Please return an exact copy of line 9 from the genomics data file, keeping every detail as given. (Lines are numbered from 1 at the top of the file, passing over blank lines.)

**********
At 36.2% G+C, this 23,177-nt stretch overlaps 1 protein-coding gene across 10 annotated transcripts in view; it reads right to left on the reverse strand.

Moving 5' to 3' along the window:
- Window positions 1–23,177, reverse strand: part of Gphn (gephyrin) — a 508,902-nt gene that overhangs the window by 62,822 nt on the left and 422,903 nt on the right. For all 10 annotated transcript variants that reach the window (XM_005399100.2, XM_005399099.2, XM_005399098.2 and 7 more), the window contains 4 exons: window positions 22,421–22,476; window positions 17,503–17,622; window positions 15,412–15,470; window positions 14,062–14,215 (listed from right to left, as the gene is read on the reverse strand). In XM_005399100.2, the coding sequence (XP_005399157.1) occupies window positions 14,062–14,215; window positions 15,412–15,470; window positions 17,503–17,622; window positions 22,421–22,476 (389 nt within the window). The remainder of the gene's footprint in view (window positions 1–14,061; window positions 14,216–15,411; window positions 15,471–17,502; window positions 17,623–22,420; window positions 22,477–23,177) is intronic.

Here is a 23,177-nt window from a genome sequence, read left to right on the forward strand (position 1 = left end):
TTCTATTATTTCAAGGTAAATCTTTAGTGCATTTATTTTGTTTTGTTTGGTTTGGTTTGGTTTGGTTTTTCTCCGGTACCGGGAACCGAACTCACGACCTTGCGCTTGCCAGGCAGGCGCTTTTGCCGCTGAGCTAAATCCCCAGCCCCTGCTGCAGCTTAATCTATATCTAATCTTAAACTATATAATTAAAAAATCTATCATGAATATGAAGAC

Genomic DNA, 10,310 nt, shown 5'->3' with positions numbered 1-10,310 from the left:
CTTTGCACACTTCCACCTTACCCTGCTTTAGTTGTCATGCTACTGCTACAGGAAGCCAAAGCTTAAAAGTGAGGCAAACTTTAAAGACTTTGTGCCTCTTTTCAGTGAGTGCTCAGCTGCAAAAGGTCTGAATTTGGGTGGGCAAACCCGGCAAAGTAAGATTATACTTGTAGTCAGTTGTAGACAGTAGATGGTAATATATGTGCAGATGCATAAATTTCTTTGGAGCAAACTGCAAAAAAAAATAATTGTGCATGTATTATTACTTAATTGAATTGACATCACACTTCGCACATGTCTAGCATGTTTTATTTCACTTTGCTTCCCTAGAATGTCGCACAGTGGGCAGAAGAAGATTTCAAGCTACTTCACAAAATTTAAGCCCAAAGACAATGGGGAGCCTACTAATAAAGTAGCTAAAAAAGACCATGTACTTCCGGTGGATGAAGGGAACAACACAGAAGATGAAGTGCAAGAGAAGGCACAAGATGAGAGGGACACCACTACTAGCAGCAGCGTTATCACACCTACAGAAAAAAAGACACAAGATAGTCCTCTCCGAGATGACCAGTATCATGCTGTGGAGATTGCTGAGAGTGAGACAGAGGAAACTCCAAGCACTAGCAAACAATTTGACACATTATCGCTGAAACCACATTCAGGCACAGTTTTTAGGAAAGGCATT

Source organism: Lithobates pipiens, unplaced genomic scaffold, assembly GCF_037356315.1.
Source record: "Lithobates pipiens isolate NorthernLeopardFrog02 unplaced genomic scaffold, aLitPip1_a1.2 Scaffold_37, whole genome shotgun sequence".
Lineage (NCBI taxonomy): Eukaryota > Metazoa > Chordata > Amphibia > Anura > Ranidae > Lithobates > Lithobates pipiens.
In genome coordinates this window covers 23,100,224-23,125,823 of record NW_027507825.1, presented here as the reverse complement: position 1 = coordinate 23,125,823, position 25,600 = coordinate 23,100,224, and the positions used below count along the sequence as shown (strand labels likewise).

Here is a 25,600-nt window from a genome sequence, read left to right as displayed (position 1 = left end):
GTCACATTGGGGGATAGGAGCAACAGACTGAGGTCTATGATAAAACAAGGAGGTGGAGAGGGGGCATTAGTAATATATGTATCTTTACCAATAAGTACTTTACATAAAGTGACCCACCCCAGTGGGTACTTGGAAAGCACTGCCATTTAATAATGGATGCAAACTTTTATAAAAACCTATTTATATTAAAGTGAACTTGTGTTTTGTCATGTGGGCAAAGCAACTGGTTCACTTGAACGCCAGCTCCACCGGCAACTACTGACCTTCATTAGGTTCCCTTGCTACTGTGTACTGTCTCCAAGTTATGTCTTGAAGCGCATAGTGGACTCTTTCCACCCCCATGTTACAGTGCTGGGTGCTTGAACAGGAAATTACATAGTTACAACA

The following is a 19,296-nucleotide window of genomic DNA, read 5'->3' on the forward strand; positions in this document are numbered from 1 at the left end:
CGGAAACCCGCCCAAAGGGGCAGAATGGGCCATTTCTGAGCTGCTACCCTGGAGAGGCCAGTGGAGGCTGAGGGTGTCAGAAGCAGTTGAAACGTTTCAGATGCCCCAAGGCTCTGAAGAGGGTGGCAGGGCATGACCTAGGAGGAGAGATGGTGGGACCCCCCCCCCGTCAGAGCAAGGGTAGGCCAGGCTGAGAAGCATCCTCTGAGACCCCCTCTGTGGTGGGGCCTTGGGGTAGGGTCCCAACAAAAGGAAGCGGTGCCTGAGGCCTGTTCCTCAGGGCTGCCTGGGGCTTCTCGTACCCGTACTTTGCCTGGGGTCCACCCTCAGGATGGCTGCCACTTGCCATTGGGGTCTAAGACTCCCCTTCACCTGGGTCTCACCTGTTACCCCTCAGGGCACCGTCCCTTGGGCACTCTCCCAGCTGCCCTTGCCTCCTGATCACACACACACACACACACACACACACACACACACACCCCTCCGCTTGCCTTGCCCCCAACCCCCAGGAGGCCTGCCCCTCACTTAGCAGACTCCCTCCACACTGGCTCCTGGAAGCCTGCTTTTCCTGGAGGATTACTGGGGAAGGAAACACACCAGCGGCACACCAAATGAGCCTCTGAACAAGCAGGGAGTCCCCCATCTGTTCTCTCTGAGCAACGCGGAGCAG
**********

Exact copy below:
Source record: "Lithobates pipiens isolate NorthernLeopardFrog02 unplaced genomic scaffold, aLitPip1_a1.2 Scaffold_37, whole genome shotgun sequence".